ALBANY -- Fewer and fewer school districts each year seek to override the property-tax cap, and this year appears to be no different.
In fact, just 15 districts indicated preliminarily they will ask voters May 16 to override the cap -- which requires the approval of 60 percent of voters.
So just 2 percent of the 648 school districts that reported their fiscal plans to the state Comptroller's Office this week said they may seek an override -- the fewest since the cap was installed in 2011, records show.
"The tax cap is very respected. There’s pressure on the communities to stay within that," said Deborah Cunningham, director of education and research at the state Association of School Business Officials.
How the cap works
The cap limits the growth in property taxes for schools and municipalities to 2 percent a year or the rate of inflation, whichever is lower.
For the school budget votes in May, the cap is 1.26 percent for the fiscal year that starts July 1 -- up from the 0.12 percent cap on their tax levies last year.
Each district also has certain costs that are exempt, however, pushing the average cap back toward 2 percent.
The cap, though, is particularly vexing for schools. While local governments need 60 percent their governing board to override the cap, schools need 60 percent at the polls -- a much higher bar.
And with state school aid on the rise in recent years and lower pension costs, fewer districts appear willing to seek an override: Last year, 36 districts sought an override, and overall just 10 budgets failed.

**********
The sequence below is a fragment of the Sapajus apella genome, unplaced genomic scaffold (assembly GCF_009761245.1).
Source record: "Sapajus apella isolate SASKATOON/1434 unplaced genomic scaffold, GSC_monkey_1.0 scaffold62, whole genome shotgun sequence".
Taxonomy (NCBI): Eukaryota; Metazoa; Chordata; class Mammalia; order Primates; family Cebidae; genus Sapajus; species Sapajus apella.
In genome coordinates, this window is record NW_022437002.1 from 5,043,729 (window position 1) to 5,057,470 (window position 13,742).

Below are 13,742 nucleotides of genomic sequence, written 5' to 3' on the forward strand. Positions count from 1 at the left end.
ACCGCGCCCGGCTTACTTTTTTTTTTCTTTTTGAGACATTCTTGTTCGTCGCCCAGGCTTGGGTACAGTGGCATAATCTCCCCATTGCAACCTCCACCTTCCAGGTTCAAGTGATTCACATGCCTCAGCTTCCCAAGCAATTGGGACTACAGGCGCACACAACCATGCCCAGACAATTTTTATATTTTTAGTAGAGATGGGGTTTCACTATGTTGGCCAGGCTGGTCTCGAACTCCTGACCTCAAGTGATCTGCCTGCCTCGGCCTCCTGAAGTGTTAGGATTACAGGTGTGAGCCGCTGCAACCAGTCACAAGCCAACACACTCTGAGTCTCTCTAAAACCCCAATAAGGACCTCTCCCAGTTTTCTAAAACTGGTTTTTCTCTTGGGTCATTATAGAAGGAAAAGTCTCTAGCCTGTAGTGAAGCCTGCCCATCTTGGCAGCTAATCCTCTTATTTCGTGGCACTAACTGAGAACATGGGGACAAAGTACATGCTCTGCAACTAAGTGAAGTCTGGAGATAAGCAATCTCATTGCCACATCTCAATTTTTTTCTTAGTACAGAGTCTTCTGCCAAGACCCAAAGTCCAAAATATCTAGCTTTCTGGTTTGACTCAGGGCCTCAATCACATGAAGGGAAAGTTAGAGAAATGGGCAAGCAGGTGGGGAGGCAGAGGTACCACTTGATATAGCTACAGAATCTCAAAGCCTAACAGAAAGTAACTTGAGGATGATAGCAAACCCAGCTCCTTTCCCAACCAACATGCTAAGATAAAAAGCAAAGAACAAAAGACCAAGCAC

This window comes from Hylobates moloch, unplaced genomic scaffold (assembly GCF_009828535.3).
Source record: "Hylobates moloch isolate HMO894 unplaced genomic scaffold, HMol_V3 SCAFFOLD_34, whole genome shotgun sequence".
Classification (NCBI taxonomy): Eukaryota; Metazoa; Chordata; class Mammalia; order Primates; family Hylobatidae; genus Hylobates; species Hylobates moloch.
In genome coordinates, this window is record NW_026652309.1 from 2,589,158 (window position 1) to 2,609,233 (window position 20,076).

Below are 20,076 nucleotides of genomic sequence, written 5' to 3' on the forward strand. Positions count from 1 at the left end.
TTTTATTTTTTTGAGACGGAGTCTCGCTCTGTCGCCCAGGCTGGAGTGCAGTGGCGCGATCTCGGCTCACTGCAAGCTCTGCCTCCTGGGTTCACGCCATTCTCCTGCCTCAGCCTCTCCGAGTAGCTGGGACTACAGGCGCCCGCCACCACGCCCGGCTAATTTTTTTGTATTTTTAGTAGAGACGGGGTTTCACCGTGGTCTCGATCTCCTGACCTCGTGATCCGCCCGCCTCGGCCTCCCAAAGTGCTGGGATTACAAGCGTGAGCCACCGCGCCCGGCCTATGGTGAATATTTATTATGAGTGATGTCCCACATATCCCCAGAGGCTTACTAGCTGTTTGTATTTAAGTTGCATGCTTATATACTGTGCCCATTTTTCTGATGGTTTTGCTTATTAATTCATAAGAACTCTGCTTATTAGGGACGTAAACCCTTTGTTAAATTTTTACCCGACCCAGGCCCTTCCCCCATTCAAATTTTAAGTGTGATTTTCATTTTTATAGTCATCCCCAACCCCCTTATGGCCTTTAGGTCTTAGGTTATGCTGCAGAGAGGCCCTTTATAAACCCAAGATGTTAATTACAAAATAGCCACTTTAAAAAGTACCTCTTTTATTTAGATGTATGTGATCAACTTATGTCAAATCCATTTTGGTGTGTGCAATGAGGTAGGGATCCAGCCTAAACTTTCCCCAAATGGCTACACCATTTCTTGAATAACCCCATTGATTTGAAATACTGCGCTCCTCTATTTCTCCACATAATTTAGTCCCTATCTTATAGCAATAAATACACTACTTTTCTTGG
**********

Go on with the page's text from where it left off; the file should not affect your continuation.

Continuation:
This year, districts on average said they will seek a roughly 1.8 percent tax-levy increase.
Gov. Andrew Cuomo has praised the cap for limiting the growth in property taxes, which in New York is among the highest in the nation.
"Property tax cap said if a locality goes to raise the property taxes by more than 2 percent, they have to get super majority," Cuomo said in a speech Jan. 10 at SUNY Purchase in Westchester County.
Before the cap, he said, "Property taxes were going up 8 and 10 percent a year."
Districts are required by March 1 to report their initial plans on whether they may seek a tax-cap override.
But their fiscal picture is still uncertain.
Cuomo is proposing a $1 billion increase in school aid for the fiscal year that starts April 1, a 4 percent hike.
Schools are hoping the state Legislature will add more aid during budget negotiations this month, and lawmakers usually get more money added in the final spending plan.
More state aid would lower the burden on taxpayers, education groups said.
"Because districts are basing their local budgets on the executive budget proposal, many have needs that exceed their limited proposed state aid increases," said Al Marlin, a spokesman for the state School Boards Association.
Education groups have been pressing for changes to the cap, such as keeping it at 2 percent a year rather than it being impacted by inflation. But Cuomo and Republicans who control the Senate haven't indicated support for major changes.
Also, some districts end up with a negative property-tax cap because of the state's formula. School groups want reforms so that can't happen.
"We hope sensible adjustments are finally made to the tax cap this year," Marlin said.